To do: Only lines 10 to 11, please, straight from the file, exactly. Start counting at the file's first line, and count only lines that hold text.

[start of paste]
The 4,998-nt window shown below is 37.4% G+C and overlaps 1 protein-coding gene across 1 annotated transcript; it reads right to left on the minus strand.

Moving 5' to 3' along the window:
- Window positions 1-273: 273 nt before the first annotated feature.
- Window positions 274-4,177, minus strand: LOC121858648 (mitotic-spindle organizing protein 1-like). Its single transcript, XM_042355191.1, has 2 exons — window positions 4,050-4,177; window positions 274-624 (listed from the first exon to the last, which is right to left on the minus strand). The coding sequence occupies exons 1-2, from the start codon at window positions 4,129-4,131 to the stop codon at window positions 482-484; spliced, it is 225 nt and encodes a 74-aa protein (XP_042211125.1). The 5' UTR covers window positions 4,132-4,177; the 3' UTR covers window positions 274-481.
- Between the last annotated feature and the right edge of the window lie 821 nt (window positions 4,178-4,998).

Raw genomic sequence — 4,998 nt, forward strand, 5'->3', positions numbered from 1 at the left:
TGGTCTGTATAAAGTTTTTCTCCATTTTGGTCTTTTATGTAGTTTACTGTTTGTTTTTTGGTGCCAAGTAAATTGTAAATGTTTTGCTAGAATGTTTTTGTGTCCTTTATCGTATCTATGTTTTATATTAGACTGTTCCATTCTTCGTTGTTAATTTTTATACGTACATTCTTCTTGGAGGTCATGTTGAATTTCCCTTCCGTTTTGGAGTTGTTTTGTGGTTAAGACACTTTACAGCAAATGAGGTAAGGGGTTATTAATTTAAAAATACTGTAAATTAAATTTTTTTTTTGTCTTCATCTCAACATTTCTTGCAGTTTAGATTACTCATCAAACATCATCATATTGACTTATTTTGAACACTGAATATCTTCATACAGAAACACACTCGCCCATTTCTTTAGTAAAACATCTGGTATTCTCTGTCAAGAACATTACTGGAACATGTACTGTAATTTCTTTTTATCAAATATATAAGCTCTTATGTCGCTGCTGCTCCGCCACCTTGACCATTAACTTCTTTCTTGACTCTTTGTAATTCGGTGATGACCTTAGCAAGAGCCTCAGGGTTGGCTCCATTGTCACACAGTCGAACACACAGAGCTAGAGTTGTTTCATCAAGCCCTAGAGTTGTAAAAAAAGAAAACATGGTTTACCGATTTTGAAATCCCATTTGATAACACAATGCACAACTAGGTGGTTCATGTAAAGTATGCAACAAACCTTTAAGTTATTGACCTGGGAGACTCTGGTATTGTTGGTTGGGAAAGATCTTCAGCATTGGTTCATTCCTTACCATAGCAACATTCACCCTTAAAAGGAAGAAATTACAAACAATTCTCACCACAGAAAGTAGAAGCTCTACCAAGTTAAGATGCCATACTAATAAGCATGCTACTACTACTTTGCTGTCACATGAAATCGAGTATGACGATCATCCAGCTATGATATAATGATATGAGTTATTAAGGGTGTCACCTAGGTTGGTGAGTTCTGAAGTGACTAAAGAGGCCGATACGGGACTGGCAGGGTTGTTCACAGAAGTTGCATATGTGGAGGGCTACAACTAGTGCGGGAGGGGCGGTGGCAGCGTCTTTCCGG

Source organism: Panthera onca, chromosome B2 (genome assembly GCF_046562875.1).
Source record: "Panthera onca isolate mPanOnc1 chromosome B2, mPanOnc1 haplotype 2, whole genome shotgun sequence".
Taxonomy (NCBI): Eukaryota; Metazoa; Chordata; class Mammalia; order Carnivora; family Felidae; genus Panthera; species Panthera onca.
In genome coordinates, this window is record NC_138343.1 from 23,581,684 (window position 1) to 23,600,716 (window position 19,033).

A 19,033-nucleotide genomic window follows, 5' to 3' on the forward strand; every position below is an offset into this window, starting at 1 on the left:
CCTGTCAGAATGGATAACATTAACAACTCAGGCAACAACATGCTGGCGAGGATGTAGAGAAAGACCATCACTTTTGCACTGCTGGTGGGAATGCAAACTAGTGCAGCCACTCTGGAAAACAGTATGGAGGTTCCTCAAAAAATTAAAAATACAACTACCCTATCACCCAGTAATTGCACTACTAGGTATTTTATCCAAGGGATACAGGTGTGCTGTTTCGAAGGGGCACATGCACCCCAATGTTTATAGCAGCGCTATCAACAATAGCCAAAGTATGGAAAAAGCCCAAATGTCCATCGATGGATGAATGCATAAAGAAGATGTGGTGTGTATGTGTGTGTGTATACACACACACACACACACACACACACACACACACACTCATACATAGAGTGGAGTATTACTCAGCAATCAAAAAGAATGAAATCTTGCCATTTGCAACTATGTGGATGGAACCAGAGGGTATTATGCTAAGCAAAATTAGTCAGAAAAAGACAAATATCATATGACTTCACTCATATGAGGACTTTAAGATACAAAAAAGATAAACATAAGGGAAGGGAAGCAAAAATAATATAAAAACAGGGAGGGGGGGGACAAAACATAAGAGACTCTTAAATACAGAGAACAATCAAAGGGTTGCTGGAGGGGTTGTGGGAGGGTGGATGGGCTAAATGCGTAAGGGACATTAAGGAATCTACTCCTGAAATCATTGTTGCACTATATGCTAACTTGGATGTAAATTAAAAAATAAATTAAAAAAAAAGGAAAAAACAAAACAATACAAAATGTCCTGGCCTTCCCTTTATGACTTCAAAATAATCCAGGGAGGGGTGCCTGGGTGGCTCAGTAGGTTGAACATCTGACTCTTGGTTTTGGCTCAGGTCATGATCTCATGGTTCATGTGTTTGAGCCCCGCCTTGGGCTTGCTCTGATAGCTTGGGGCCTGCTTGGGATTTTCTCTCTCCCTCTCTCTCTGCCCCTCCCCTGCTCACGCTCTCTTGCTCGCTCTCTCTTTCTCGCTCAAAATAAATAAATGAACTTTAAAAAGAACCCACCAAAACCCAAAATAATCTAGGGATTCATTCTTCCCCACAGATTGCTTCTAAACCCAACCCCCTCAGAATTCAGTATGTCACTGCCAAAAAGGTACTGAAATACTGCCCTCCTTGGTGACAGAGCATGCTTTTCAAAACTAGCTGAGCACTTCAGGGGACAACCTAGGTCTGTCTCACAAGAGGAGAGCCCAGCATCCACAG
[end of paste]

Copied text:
Taxonomy (NCBI): Eukaryota; Metazoa; Chordata; class Mammalia; order Carnivora; family Felidae; genus Panthera; species Panthera onca.
In genome coordinates, this window is record NC_138343.1 from 23,581,684 (window position 1) to 23,600,716 (window position 19,033).